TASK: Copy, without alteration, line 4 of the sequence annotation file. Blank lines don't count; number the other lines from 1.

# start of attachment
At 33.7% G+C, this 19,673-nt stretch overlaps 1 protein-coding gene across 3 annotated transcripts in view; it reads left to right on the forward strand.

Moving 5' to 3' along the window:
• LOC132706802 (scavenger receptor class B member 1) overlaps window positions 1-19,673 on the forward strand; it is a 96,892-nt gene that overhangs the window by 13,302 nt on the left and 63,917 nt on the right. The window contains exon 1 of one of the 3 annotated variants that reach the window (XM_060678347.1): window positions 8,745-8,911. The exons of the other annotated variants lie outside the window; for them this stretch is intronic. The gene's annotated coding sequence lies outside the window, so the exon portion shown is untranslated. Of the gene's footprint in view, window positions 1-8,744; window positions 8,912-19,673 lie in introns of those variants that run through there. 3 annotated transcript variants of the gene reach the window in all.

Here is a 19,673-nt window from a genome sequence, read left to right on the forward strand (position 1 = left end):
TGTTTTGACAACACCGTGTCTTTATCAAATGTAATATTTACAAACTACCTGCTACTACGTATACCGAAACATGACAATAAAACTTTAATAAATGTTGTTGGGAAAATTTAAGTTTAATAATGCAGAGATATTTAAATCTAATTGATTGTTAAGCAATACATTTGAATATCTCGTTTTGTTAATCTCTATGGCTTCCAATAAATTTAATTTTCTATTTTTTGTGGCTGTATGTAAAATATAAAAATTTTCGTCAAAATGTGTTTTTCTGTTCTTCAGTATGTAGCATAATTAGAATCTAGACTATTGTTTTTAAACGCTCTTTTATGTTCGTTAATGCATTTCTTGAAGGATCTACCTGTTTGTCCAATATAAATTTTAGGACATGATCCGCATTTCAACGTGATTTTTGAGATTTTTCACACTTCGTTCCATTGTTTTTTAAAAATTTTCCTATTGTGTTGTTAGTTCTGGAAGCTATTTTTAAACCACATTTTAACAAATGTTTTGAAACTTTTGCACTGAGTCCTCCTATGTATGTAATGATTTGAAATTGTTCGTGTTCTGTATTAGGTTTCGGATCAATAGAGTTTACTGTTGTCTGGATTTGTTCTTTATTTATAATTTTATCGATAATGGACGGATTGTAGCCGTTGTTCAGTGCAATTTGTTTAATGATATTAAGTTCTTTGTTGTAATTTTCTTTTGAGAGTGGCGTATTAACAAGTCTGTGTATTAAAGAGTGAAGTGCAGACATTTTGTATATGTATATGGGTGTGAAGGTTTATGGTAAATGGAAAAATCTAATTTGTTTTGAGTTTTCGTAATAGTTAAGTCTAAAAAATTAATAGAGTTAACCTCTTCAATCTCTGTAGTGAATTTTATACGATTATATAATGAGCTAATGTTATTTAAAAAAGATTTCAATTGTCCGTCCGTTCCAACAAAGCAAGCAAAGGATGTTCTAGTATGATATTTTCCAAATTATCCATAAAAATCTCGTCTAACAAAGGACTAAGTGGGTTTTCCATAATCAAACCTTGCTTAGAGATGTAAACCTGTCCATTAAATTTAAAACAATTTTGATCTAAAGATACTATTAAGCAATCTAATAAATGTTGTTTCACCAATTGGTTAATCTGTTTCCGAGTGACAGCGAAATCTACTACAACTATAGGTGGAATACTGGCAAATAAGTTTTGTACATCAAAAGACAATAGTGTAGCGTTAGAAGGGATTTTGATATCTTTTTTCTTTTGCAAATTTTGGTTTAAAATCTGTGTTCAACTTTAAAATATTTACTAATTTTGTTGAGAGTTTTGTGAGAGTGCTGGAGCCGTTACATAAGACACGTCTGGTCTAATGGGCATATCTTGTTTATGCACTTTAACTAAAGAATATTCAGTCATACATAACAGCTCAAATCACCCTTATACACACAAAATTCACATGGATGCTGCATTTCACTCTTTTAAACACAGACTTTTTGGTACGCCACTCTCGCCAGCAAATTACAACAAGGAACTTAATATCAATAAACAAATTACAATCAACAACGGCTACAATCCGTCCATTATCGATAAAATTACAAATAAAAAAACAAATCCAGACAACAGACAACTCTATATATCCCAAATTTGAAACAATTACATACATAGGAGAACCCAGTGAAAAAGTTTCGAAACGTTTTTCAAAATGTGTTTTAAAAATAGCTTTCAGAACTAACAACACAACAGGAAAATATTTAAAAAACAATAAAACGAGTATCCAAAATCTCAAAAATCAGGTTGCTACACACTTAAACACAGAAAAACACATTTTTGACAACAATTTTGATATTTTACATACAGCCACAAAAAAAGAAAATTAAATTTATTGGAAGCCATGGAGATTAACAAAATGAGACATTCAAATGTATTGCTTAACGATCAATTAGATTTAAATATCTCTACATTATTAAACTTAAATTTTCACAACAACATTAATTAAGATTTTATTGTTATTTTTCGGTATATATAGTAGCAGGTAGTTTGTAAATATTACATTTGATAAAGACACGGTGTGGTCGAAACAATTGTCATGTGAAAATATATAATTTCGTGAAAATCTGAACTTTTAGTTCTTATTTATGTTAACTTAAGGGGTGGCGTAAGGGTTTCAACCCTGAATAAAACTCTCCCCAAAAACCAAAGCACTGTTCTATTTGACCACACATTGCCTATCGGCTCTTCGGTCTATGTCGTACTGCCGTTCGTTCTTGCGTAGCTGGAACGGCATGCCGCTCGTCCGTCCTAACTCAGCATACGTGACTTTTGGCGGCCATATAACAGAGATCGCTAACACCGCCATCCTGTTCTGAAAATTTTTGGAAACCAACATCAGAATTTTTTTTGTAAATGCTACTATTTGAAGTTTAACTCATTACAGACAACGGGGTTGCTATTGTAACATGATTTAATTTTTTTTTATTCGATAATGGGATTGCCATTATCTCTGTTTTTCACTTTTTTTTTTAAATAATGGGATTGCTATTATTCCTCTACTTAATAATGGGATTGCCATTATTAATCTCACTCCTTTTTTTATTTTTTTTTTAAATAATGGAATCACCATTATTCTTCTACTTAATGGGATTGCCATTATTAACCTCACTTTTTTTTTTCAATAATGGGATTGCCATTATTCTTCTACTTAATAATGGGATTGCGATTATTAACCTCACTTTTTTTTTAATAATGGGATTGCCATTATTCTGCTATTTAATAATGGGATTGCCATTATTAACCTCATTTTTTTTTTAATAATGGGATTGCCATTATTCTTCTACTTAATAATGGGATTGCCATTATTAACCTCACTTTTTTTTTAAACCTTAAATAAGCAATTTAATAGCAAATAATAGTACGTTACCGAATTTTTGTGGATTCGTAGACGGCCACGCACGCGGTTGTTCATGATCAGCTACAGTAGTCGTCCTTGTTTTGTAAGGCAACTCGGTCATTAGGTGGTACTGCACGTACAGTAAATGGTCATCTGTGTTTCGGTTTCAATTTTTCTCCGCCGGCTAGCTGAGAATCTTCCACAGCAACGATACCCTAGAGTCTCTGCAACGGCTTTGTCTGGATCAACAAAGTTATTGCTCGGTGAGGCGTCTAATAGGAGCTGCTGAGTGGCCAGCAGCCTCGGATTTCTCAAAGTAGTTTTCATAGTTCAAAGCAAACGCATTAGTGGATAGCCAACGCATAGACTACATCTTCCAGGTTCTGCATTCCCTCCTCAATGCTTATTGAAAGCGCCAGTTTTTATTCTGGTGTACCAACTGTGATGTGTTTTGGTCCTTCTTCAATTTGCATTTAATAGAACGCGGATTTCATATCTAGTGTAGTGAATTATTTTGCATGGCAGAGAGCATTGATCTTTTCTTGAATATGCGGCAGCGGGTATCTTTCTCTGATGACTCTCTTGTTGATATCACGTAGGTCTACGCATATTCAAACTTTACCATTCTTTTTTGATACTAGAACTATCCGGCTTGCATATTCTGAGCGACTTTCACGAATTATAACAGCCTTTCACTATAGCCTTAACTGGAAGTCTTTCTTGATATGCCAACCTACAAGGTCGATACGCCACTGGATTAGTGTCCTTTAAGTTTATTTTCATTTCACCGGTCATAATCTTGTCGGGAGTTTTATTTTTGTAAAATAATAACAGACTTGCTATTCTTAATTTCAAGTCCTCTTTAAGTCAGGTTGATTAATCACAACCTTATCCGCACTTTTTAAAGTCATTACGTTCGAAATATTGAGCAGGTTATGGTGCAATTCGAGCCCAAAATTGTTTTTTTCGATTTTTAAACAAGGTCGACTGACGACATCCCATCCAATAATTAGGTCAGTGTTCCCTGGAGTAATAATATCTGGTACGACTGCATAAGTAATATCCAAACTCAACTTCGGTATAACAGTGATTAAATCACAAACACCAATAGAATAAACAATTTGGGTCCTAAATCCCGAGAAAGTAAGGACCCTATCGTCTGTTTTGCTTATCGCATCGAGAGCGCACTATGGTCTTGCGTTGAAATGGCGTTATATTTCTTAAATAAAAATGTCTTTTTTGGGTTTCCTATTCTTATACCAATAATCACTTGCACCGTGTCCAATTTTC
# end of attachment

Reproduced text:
Here is a 19,673-nt window from a genome sequence, read left to right on the forward strand (position 1 = left end):